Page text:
From The Washington Compost: “…A grassroots movement that sprang to life last month is urging bank customers to close their accounts in favor of credit unions by Saturday. The spirit behind “Bank Transfer Day” caught fire with the Occupy Wall Street protests around the country and had more than 77,000 supporters on its Facebook page as of Friday. The movement has already helped beat back Bank of America’s plan to start charging a $5 debit card fee…” This is rubbish! If you take what the lamestream media says at face value you might as ell believe in the tooth fairy.
Bank Transfer Day, grassroots??? It’s the allegedly grassroots “stick it to Wall Street” movement that is an upstart group originating out of the Occupy Wall Street protests. The group is urging people to take their money out of the big banks on Saturday and transfer the money into local banks or credit unions. Credit unions and local banks are often publicly traded and hardly “mom-and-pops,” but, whatever. Reuters
It’s definitely not grassroots or an outgrowth of anything. The reason I know this is because I went undercover to a MoveOn meeting, whose sole purpose was to organize Occupy Long Island groups in various towns. They came up with the bank transfer plan.
Here is the MoveOn Astroturf agenda that I was given in October –
5 Ideas for Making Wall Street Pay in your Community
The ideas below are to help guide the discussion during section 3 of the agenda. Your group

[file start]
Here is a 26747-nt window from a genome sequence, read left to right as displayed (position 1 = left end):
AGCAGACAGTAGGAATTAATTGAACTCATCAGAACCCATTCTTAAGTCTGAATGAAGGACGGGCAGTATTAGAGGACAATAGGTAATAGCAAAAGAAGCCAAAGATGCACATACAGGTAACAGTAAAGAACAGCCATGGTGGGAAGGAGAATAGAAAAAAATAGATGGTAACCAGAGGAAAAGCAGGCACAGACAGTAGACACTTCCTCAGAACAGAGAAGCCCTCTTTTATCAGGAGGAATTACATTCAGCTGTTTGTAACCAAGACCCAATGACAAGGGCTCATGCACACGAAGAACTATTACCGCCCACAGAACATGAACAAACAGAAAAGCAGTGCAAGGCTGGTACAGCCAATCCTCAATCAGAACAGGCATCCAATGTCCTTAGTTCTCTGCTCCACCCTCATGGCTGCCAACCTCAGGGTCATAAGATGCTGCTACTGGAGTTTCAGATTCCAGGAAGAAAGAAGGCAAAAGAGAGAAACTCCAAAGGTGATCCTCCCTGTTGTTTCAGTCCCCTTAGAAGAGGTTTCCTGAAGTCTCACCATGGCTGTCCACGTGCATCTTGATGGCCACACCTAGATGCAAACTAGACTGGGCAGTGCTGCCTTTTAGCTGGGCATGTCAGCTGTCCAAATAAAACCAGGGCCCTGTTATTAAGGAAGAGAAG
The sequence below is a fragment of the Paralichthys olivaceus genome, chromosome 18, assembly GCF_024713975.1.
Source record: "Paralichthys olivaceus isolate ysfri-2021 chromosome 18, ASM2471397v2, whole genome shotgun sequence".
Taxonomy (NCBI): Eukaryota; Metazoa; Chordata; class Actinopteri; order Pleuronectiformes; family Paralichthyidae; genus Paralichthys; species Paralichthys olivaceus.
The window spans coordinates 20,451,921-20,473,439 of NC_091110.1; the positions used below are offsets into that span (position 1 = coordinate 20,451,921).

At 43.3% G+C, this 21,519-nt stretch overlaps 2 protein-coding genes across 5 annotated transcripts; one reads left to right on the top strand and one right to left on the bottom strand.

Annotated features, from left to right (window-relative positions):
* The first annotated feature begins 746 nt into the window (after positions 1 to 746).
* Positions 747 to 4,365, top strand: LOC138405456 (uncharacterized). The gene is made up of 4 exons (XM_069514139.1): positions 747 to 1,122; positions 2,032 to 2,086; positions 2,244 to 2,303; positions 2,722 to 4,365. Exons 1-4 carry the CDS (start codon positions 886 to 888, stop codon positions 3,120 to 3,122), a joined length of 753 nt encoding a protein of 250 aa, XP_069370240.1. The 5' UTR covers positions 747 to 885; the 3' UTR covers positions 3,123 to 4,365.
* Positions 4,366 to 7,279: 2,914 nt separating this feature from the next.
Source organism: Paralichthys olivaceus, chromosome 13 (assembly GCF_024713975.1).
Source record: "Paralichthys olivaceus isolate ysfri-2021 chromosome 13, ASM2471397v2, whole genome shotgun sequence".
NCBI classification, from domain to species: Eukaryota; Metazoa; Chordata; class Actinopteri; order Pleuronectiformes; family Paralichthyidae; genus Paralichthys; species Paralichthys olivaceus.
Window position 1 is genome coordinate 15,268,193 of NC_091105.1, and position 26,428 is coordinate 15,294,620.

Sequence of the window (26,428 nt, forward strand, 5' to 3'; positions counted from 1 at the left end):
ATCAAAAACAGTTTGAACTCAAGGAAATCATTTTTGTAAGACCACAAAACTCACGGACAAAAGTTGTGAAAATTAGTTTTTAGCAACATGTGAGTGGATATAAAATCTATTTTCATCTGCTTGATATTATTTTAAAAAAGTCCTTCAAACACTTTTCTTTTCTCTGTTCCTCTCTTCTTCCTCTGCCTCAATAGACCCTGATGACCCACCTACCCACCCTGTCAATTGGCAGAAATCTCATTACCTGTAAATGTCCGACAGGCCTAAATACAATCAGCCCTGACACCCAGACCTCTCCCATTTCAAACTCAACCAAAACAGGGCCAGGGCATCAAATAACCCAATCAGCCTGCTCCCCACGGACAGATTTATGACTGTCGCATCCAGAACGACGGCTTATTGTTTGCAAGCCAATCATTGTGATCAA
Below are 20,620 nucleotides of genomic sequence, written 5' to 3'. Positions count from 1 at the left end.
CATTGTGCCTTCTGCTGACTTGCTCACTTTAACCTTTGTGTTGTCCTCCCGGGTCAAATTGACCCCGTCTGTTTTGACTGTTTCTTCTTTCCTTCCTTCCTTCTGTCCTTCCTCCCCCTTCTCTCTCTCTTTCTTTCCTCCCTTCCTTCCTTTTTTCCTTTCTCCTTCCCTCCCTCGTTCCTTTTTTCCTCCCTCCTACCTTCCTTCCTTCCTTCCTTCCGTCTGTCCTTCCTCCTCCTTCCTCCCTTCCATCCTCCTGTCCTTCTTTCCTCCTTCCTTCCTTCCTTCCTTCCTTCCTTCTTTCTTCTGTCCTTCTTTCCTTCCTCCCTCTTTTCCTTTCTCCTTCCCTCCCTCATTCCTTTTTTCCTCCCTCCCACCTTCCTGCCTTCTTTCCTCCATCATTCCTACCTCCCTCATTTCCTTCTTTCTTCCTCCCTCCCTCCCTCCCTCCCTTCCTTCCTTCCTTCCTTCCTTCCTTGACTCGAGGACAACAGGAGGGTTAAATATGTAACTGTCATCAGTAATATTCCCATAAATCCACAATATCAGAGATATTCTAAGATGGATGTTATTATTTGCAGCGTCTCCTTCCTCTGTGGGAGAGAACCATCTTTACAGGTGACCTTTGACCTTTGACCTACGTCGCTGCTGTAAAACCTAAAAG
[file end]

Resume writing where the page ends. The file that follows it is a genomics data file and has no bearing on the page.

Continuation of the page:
can use them as is, improve upon them, or come up with its own ideas for how to make Wall
Street pay during November. Here are some ideas and opportunities to help your meeting
plan what’s next:
1. Organize a “Make Wall Street Pay” event on November 5.
Note: After the meeting, post your group’s Nov. 5 event online here:
A call has been spreading virally for a big day of actions around the country on November 5
targeting the banks. We’re helping organize a national day of action targeting banks like Chase
and Bank of America. Many local groups are mobilizing for this day of action. It’s a good
idea after your meeting to reach out to local unions, community groups, and any local
Occupy protesters. Here are a few tactical ideas to consider:
With a group of account holders from the bank, visit your local Bank of America, Chase, or
other big bank branch, close your accounts, and explain that you’re closing it because the
bank refuses to pay their fair share in taxes, halt unfair foreclosures, and adequately lend to
small businesses—all while accepting taxpayer bailouts. Invite the media to cover the event.
Informational Picket at a Local Bank of America or Chase Branch
Lead “Make Wall Street Pay” chants and distribute signs as the crowd and media gather.
March in a single-file line in front of your local Bank of America or Chase (or any of the Big
Banks) declaring your message. Hand out informational flyers asking passersby to withdraw
their money from the Big Banks.
Create a “Foreclosure Memorial”
Similar to a sidewalk memorial you see after tragic events, create a memorial for foreclosure
victims outside the bank. Ask people from the community to bring objects (ex. mortgage bills,
foreclosure notices, pictures of vacant homes, notes for bank executives, flowers, etc.) to
leave on the sidewalk. Call the media and attendees to attention to explain the purpose of the